I tend to say out of these price policing threads, but I think NPO is on to something that's bigger than this thread. I've mentioned countless times where the generality of Pinside prices causes these types of issues. I tend to equate pinball machines to cars (as most do) and a lot of similarities arise:
1. Book value of cars changes on make/model and condition. Pinside keeps an "average" price that doesn't factor heavily routed vs. HUO / CQ models. This is partly due to the lack of archived details about each game. Simple metrics on "restored" or "players" do not give enough depth to each listing. I understand why they did it, but the system could use an update.
2. Different people are looking for different things. Do I want a $3,000 Paragon? No. Would I buy a junky $300 Paragon? Absolutely. Does that make the $3,000 overpriced? Not necessarily but it's just not what I'm looking for.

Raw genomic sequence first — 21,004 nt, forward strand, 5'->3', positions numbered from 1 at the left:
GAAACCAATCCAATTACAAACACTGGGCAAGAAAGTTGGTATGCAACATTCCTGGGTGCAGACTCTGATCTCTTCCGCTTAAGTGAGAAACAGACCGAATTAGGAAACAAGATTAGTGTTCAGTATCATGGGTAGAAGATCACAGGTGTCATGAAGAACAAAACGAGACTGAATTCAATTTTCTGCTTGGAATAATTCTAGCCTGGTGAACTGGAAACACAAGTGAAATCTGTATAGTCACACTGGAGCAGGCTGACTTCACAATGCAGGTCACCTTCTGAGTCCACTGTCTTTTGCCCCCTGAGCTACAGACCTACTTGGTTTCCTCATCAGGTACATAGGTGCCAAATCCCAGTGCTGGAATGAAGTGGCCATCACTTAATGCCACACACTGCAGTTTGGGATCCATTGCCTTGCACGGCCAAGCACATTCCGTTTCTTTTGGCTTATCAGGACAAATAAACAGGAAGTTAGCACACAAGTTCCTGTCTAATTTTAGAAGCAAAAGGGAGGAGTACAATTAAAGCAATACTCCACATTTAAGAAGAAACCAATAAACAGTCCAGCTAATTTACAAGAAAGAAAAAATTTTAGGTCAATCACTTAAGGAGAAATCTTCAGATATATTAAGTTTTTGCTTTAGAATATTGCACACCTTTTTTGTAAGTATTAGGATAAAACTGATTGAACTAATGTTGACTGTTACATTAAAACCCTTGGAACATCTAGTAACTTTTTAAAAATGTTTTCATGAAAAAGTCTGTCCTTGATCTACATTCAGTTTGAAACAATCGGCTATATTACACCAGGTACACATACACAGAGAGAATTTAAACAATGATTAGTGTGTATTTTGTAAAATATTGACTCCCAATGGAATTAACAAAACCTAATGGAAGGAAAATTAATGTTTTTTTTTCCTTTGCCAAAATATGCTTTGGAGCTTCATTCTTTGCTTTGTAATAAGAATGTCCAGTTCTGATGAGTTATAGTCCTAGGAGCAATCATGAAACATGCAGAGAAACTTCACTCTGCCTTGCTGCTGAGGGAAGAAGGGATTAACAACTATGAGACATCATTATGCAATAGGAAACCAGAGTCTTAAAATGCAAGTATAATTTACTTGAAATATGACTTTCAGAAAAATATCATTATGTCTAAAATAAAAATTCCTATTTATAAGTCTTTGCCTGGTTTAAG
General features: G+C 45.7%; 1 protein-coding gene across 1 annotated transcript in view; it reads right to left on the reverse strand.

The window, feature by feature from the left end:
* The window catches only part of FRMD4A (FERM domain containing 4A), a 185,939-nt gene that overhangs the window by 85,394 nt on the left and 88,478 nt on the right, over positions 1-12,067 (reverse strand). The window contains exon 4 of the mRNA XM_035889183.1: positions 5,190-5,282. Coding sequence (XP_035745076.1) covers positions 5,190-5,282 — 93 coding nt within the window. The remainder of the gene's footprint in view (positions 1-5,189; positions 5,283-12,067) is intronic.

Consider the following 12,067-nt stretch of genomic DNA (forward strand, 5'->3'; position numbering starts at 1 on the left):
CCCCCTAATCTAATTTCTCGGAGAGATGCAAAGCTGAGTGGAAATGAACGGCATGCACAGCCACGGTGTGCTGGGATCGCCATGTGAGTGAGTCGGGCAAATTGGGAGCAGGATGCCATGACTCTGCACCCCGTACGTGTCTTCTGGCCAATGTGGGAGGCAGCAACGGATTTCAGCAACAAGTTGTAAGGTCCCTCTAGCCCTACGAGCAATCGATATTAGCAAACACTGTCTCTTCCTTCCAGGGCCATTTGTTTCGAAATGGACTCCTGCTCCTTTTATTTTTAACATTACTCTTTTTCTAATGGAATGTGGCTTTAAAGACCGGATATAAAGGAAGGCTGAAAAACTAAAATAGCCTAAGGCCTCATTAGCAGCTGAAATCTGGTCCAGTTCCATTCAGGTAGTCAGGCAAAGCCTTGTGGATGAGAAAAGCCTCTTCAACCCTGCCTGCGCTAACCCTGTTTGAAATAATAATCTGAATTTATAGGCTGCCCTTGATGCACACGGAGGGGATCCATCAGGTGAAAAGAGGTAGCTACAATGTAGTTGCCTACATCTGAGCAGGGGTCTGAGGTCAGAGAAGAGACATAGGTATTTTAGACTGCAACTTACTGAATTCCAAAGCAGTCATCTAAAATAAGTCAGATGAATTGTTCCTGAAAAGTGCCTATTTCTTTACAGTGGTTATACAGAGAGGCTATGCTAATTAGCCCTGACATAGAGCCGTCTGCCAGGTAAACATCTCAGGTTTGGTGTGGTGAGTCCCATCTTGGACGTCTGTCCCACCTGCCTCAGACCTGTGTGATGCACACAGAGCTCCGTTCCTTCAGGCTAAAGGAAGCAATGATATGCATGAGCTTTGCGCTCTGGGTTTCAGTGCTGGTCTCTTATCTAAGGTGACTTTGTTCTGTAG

3. Flippers / Light shop vs. Restorers is a very different story. Restorers (like HEP) demand a premium for labor. Flippers don't demand the same premium for labor. In my opinion, if you are trying to recoup labor cost out of restoring pinball machines, Pinside is going to be a tough crowd. This is why many restorers I know have a legitimate customer base (of non-enthusiasts) that they sell machines to regularly.
I would like to carry some of these ideas off to another thread if folks are interested to see if there is a way to "address" some of these issues. I don't think it will magically make the price police disappear, but it would be interesting to see what could be done to curb some of this behavior to better inform potential sellers and buyers alike.